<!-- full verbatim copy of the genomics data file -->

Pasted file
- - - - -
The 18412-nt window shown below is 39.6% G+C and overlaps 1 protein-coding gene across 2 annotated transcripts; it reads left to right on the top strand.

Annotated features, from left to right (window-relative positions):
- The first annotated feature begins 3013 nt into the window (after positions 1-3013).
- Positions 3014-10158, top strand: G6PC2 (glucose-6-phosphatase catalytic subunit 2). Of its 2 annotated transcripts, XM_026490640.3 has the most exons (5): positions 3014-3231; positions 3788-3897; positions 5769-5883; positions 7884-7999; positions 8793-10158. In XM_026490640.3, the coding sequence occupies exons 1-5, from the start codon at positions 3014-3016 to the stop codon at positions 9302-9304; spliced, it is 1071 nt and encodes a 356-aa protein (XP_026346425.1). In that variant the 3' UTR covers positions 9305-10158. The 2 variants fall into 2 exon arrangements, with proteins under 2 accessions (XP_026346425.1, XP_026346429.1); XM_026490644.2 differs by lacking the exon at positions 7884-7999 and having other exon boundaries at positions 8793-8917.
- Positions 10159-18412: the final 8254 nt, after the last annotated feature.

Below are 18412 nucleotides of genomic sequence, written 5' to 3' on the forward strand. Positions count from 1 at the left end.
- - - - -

The 18412-nt window shown below is 39.6% G+C and overlaps 1 protein-coding gene across 2 annotated transcripts; it reads left to right on the top strand.

Annotated features, from left to right (window-relative positions):
- The first annotated feature begins 3013 nt into the window (after positions 1-3013).
- Positions 3014-10158, top strand: G6PC2 (glucose-6-phosphatase catalytic subunit 2). Of its 2 annotated transcripts, XM_026490640.3 has the most exons (5): positions 3014-3231; positions 3788-3897; positions 5769-5883; positions 7884-7999; positions 8793-10158. In XM_026490640.3, the coding sequence occupies exons 1-5, from the start codon at positions 3014-3016 to the stop codon at positions 9302-9304; spliced, it is 1071 nt and encodes a 356-aa protein (XP_026346425.1). In that variant the 3' UTR covers positions 9305-10158. The 2 variants fall into 2 exon arrangements, with proteins under 2 accessions (XP_026346425.1, XP_026346429.1); XM_026490644.2 differs by lacking the exon at positions 7884-7999 and having other exon boundaries at positions 8793-8917.
- Positions 10159-18412: the final 8254 nt, after the last annotated feature.

Below are 18412 nucleotides of genomic sequence, written 5' to 3' on the forward strand. Positions count from 1 at the left end.